Thursday morning was fresh, crisp air and sunshine. I broke camp, retraced the couple of miles back to Bluff Lodge and enjoyed a delicious Southern style breakfast. It was time to ride again.
Some thirty miles into Thursday's journey I crossed from North Carolina into Virginia. I was now well into territory that I had never seen before. Whereas in North Carolina the parkway is almost entirely mountainous, once in Virginia many of the overlooks would spread miles of beautiful, green valleys below you. The Shadow hummed and so did my spirit.
I refueled at a small general store in a community called the Meadows of Dan and then stopped a few miles on at the Mabry Mill. Mabry Mill is directly on the parkway and is an operating grist mill. In addition there is an operating blacksmith shop as well as a preserved cabin. It is obvious why Mabry Mill is touted as a favorite of photographers and artists.
I rode on through miles and miles of gentle twisties. I stopped often to drink in the breathtaking beauty of the peaks and valleys of Virginia. I took my time and at 3:30 pm I refueled at the Peaks of Otter, only 86 miles from mile marker "0", the Northern end of the Blue Ridge. I had plenty of time. Everything was perfect.
The Peaks of Otter, at 4001', are the high point in Virginia. The lodge there overlooks a 22 acre lake as well as the peaks. It is one of the most full service of the stops on the Parkway with food, fuel, lodging, camping, picnicking, hiking, fishing, and a visitor's center. There looked like plenty to see, so after paying for my fuel I decided to park the Shadow and browse awhile.
I straddled the Shadow and pressed the starter. Nothing happened. I checked switches, I made sure I was in neutral, I pushed the starter again. Nothing happened. My soaring spirits sagged.
I pushed the bike out of the way of the pumps and pulled the side cover. I checked the fuse, even though I knew it was good, because now I was looking for anything but the obvious fact that I was stuck with a dead battery.
A couple of other bikers stopped and tried to help. A Gold Wing tried to give me a jump start. I learned that you can start a Shadow with a jump but without a good battery the minute you put it under load, the engine dies. I was stuck.
I checked the yellow pages and found listed Gio's Cycles in Roanoke, Virginia some thirty miles away. I called and asked the young lady who answered if they made road calls. She said not unless you're broken down on the parkway. I said Bingo.
It was about 5:30 pm before the delivery man from Gio's arrived. He was an amiable fellow who put things in perspective when he said "Well, at least it let you down rather than laid you down." He was right.
It was well after 6:00 pm before I got back on the road. I was a little chagrined at running so late but I still had time to make the end of the trail at Waynesboro before dark. I made it about forty miles to Whetstone Ridge when the rain set in and then shortly afterwards, the fog.
The beautiful landscape through which I had been riding now took on a surreal quality. Every time I ascended a grade I would enter the clouds and visibility would drop to just a few feet. As long as I had the mountain on one side of me I felt relatively safe even though the other side would be nothing but sheer whiteness. But every once in a while I would reach one of those peaks where there was nothing but open spaces on both sides of me. There was a few feet of pavement in front me, the edge of the road on either side, and then nothing. My average speed dropped to about fifteen miles per hour.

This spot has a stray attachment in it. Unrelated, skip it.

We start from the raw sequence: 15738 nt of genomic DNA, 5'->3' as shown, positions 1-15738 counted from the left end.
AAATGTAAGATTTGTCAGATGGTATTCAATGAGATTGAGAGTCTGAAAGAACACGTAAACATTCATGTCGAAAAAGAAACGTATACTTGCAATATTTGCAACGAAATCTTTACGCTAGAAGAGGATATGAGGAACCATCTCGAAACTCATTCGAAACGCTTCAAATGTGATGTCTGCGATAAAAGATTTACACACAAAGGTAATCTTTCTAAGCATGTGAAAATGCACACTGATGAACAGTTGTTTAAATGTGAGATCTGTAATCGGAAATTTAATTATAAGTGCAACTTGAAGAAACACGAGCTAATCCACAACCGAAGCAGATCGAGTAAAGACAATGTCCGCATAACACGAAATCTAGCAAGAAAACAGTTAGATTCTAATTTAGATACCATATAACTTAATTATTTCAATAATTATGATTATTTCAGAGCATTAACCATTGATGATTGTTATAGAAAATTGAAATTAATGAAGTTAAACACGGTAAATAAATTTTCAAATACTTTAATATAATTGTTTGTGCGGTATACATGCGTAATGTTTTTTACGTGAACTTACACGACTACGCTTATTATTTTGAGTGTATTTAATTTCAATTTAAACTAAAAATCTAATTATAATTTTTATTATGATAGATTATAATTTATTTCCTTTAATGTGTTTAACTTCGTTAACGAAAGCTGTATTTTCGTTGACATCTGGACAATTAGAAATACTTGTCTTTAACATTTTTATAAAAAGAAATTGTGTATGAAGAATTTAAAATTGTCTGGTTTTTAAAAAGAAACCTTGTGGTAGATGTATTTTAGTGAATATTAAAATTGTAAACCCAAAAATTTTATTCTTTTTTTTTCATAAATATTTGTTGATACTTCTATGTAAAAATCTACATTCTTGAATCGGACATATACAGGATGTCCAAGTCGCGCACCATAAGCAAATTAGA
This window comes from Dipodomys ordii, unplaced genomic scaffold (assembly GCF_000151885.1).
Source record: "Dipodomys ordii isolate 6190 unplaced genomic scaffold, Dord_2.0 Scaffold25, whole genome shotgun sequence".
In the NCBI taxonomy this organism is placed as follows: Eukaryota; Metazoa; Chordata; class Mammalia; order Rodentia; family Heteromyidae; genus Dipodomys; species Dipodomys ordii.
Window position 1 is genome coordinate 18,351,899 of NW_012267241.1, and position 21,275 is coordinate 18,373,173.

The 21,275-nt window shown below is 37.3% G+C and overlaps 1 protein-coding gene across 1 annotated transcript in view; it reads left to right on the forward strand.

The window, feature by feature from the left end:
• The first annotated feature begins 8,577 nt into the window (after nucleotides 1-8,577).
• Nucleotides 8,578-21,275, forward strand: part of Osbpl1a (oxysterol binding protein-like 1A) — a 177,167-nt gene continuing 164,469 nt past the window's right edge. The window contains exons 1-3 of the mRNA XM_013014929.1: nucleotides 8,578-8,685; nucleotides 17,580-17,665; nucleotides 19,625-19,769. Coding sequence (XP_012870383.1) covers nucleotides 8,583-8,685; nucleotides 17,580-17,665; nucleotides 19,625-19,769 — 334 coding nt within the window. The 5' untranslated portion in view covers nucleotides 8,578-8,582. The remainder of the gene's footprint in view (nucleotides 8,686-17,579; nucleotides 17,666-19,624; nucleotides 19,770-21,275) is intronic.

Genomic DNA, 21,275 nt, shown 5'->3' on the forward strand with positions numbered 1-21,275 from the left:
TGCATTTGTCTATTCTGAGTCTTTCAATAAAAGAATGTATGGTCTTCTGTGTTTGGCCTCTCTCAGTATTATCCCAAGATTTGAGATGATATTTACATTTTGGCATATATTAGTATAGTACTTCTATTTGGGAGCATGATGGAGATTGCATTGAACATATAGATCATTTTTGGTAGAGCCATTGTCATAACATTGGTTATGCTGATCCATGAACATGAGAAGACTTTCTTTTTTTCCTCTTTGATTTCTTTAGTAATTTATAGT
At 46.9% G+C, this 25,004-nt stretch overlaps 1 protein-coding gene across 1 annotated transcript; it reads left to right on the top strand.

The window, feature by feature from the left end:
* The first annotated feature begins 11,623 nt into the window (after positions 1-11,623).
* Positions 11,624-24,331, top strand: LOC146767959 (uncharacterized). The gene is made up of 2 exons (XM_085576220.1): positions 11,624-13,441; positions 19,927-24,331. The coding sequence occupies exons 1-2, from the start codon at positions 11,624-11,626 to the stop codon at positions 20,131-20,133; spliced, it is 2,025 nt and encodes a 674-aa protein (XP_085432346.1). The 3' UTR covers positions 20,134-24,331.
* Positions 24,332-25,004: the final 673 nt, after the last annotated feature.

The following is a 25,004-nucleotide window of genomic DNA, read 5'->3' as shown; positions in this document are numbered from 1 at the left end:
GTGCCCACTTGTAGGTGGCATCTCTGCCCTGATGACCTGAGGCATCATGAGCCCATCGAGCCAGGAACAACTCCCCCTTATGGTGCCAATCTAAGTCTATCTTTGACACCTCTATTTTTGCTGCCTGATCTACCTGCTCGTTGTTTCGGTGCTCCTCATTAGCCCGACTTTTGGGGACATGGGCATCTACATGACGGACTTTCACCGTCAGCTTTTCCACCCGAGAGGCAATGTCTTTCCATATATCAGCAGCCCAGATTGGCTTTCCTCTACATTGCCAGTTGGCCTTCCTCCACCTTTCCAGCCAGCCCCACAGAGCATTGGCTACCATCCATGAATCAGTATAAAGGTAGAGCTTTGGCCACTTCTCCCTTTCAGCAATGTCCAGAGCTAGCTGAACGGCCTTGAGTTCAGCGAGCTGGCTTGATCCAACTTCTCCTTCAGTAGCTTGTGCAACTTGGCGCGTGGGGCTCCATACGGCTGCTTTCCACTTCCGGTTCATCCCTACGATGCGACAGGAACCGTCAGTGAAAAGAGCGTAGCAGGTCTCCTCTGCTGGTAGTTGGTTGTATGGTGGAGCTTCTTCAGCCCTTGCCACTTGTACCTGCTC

I rode as cautiously as possible. I rounded a curve and there was a herd of deer grazing on both sides of the road. Fortunately, there were none crossing the road at that moment. But from then on around every curve my imagination saw hundreds of them.
Darkness began to settle on the mountains. Now I no longer felt safe at all. I was still a good twenty or twenty-five miles from Waynesboro and all I could do was creep along. My neck, shoulders, and back screamed from pure tension. Finally I saw the Humpback Rocks Visitor's Center and I knew I was then only about six miles from my destination. No sight ever looked so good as the lights of Waynesboro shining through that foggy night.
I checked into a Comfort Inn, took the most wonderful hot shower of my life, had a stiff drink, and went into a deep sleep.
I thought that perhaps after my ordeal of the day before I would get a respite on Friday but it was not to be. It seems that while I had been exploring the parkway a hurricane had blown into the Mississippi Valley, gone Northward and then turned East. It was pouring down rain.
I decided that after the night before as long as there was daylight I could ride. I loaded the Shadow, donned my rain gear and headed out. I only got about three or four miles before the fog set in again. Visibility dropped to zero.
I stopped at a service station and asked the attendant if there were a restaurant nearby where I could eat and wait out the fog. He looked at me kind of funny and asked what was wrong with the Howard Johnson restaurant next door. He didn't realize that the fog was so thick that the restaurant wasn't visible from the station.
I sat for a couple of hours drinking HoJo coffee before the fog lifted. I mounted the Shadow and headed down US340 towards Lexington, Virginia. The winds were so strong that the torrential rains were almost horizontal. With each gust the Shadow tried to do likewise. It took me two hours to make the forty miles to Lexington. As I pulled into town I saw a sign on a small motel that said "Free HBO". I checked in and ended Friday's journey.